Although have we been “shut out” of bond markets, the EU/IMF is not the only remaining source of funding for the State. The National Treasury Management Agency (NTMA) run a series of State Savings Schemes and they have seen a substantial inflow of funds in the last few years.
After seeing annual increases of no more than a couple of hundred million between 2001 and 2006 and even a reduction in 2007 the annual change in the amount held in various State Savings Schemes soared from 2008 on. In 2010 almost €3 billion was put into this schemes and this dropped to under €1.5 billion in 2011.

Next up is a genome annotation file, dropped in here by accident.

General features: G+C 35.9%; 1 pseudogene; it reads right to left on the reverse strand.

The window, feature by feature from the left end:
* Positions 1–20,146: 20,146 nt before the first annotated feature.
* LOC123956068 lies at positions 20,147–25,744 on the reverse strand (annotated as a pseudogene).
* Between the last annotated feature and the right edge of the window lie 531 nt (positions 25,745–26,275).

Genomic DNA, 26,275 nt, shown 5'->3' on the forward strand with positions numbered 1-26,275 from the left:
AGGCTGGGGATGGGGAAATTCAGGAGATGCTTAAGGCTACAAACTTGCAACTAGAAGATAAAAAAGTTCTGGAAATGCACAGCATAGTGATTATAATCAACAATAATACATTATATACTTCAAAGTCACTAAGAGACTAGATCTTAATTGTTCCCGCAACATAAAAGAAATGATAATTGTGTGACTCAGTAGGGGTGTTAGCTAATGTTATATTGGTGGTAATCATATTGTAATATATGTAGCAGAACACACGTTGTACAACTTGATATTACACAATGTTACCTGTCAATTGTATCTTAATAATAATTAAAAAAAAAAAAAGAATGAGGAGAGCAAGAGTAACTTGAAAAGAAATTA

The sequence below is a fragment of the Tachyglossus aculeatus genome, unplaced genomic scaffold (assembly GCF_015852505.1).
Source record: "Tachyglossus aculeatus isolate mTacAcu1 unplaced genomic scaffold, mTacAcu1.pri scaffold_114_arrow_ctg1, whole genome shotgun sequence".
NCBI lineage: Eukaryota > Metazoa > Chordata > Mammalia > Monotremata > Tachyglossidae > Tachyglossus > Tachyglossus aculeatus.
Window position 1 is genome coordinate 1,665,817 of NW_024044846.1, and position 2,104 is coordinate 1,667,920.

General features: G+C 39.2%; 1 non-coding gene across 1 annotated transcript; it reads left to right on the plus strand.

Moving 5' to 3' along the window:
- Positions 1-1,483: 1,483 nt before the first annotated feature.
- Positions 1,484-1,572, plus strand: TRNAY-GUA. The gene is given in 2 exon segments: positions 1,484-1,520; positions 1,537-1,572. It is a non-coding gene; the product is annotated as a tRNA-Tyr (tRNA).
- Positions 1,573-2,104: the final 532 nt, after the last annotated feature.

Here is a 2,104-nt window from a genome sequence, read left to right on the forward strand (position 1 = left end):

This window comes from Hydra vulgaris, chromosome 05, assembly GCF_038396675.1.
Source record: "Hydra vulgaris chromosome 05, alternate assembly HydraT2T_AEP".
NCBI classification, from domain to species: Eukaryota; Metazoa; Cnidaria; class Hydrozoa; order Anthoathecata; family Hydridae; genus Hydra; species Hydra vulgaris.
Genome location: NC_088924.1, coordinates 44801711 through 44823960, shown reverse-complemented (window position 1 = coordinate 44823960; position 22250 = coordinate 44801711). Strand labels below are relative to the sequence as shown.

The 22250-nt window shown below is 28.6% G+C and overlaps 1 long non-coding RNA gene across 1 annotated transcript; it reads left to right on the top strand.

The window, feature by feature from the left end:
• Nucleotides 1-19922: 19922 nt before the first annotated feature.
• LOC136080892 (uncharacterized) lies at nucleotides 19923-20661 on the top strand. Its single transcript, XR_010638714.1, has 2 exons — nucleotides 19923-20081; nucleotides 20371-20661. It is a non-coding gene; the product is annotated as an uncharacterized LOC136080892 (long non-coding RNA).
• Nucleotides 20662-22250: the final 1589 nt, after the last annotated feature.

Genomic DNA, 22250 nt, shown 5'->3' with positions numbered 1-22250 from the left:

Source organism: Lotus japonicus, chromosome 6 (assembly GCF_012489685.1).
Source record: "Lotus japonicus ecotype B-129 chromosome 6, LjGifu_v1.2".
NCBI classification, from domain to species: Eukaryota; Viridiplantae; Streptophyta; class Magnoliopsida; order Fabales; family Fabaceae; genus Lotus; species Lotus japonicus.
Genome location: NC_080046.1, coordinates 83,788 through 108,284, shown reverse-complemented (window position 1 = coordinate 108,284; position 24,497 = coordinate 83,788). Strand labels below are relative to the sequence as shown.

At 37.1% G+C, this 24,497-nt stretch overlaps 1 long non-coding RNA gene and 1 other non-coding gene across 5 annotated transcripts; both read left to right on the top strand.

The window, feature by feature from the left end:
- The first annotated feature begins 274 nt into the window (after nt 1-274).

The total amount in the schemes is almost €12 billion.
We don’t have details for 2011 yet, but the NTMA’s 2010 Annual Report gives some insight into the breakdown of the total amounts and annual changes for the different schemes in 2010 when inflows peaked at about €3 billion.
There was also close to €2.5 billion is various Post Office Savings Bank Deposit Accounts (including savings stamps) which took in almost €500 million in 2010.
Although small in the greater scheme of things this source of funding makes a useful contribution. An added advantage is that is cheap, the average interest rate is likely to be less than 3%. The average rate of the EU/IMF funds we had drawn down by the middle of November 2011 was 3.55%. At the end of 2011 the €12 billion in the State Savings Schemes will make up around 7.5% of Ireland’s General Government Debt.Tweet